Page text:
What Makes a Healthy School: Interview with Rosa Ramirez Richter

May 24, 2022 | Written By:

Rosa Ramirez Richter (center) at a HSC Change for Good Luncheon.


Healthy Schools Campaign is bidding a fond farewell to Rosa Ramirez Richter, Chicago Program and Policy Director, as she embarks on a new professional journey. Over the past 12 years, Rosa has imbued her work with warmth, grace and a deep commitment to racial justice.

I have had the privilege of watching Rosa grow into a compelling and compassionate leader who works effectively with parents, community leaders, partners and political leaders. Her work will have a lasting impact on schools in Chicago.

Rosa recently talked with HSC about how the idea of a “healthy school” has changed over time, her work with parents, and her new position at University of Chicago Consortium on School Research, where she’ll have the opportunity to help translate research into policy and practice. We can’t wait to see what she accomplishes next.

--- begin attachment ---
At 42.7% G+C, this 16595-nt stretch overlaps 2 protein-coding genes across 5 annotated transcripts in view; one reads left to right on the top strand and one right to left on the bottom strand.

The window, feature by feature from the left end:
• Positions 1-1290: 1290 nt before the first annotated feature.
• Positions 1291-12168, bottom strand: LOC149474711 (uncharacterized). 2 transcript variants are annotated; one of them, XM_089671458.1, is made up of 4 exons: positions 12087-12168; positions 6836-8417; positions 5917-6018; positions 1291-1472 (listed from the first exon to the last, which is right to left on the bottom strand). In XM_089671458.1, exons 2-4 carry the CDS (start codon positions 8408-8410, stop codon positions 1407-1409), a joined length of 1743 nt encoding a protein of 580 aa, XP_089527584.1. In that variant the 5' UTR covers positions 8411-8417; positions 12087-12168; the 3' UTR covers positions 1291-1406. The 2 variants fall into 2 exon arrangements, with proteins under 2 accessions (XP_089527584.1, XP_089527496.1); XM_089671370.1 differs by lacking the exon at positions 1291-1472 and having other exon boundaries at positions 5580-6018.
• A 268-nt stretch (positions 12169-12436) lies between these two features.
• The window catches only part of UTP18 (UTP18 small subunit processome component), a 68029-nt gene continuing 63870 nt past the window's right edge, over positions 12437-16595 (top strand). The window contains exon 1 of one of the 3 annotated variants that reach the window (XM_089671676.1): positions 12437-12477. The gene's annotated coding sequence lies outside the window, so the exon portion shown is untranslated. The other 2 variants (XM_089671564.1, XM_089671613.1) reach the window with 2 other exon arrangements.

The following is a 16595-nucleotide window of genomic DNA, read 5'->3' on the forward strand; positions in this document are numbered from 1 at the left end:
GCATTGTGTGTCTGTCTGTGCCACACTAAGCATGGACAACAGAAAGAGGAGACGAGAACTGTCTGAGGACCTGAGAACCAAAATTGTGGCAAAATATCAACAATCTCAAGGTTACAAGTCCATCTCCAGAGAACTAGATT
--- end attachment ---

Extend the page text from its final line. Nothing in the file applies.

– Rochelle Davis


HSC: Ideas about what makes a “healthy school” have shifted over the past decade. What did it mean when you first started at HSC, and what does it mean now?

Rosa: When I started at HSC, I remember there being a percolating and growing understanding of the social determinants of health and how schools tied in. At the time, it was still really abstract for the larger audience of stakeholders, except for those who were really invested in this particular issue. Also even within the field, it was really narrowly focused on food and fitness, and thinking about how schools could be places for obesity prevention strategies and interventions. It was all very choppy — one group was doing nutrition education, one group was doing after school physical activity programming and other parent programming —  but there wasn’t a lot of coordination of work around a larger goal.

Now, everyone is more broadly focused on creating healthy communities, and thinking in a big way about what that includes — not just healthy food, but health habits, access to health care, and more.